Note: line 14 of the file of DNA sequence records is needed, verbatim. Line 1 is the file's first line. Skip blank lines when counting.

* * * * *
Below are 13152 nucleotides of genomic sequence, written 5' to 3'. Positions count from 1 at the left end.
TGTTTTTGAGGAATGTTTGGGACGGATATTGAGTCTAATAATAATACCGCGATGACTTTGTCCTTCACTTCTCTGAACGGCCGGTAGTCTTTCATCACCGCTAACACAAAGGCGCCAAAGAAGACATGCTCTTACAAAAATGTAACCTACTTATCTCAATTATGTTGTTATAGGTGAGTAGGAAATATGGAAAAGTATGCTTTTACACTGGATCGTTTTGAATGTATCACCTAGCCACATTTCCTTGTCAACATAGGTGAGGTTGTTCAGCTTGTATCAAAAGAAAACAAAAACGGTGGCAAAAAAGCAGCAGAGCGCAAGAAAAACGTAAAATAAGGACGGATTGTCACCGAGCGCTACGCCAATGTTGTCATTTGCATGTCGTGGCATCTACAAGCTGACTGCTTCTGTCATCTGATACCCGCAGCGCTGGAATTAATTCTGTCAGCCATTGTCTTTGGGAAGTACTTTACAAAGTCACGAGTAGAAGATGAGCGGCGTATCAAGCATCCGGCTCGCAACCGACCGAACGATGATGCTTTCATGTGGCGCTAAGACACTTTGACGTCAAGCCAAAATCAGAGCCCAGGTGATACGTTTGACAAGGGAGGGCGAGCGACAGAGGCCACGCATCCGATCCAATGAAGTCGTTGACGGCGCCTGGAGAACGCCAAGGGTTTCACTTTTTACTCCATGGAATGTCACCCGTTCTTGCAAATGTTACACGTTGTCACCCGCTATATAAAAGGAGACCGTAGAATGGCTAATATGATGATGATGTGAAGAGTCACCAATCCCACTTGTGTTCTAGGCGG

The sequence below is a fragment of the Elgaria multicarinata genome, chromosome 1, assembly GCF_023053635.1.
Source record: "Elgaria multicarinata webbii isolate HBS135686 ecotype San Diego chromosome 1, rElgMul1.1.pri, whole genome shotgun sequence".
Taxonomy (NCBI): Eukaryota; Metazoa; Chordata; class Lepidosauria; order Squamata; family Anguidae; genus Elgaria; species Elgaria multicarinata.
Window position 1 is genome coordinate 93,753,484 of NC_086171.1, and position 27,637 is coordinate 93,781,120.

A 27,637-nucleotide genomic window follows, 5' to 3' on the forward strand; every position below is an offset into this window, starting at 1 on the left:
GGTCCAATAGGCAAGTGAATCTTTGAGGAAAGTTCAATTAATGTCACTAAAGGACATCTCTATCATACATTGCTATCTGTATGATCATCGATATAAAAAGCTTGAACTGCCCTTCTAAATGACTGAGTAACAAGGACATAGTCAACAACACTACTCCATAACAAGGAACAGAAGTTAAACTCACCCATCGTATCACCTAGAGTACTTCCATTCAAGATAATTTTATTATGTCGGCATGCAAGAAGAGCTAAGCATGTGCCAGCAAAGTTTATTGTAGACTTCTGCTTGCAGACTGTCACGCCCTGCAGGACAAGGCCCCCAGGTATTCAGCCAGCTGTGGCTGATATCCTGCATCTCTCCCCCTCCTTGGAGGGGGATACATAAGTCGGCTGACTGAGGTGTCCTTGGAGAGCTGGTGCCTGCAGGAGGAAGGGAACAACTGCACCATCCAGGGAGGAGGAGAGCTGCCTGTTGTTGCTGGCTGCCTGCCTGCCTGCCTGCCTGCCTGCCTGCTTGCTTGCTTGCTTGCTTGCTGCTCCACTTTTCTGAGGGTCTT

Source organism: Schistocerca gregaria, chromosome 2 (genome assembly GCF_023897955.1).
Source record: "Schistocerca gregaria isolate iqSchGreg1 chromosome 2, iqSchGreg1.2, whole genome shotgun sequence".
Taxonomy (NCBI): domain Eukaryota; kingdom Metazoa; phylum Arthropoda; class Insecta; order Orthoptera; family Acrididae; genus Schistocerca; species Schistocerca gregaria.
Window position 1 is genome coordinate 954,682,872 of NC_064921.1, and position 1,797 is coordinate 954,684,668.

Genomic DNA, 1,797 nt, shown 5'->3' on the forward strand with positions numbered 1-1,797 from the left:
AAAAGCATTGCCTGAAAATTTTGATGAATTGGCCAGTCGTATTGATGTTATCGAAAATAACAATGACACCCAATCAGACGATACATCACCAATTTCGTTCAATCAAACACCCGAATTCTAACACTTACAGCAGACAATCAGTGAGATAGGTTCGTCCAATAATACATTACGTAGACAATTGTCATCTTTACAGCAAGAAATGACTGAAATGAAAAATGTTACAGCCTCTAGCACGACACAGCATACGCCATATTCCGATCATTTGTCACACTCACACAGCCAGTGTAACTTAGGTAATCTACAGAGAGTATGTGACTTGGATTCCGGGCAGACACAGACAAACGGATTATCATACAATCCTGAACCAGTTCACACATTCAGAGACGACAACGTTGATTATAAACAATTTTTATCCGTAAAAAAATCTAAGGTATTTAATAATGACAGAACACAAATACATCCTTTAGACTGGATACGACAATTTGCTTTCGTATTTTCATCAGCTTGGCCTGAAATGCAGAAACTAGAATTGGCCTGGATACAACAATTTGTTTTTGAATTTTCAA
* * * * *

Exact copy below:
AAAAGCATTGCCTGAAAATTTTGATGAATTGGCCAGTCGTATTGATGTTATCGAAAATAACAATGACACCCAATCAGACGATACATCACCAATTTCGTTCAATCAAACACCCGAATTCTAACACTTACAGCAGACAATCAGTGAGATAGGTTCGTCCAATAATACATTACGTAGACAATTGTCATCTTTACAGCAAGAAATGACTGAAATGAAAAATGTTACAGCCTCTAGCACGACACAGCATACGCCATATTCCGATCATTTGTCACACTCACACAGCCAGTGTAACTTAGGTAATCTACAGAGAGTATGTGACTTGGATTCCGGGCAGACACAGACAAACGGATTATCATACAATCCTGAACCAGTTCACACATTCAGAGACGACAACGTTGATTATAAACAATTTTTATCCGTAAAAAAATCTAAGGTATTTAATAATGACAGAACACAAATACATCCTTTAGACTGGATACGACAATTTGCTTTCGTATTTTCATCAGCTTGGCCTGAAATGCAGAAACTAGAATTGGCCTGGATACAACAATTTGTTTTTGAATTTTCAA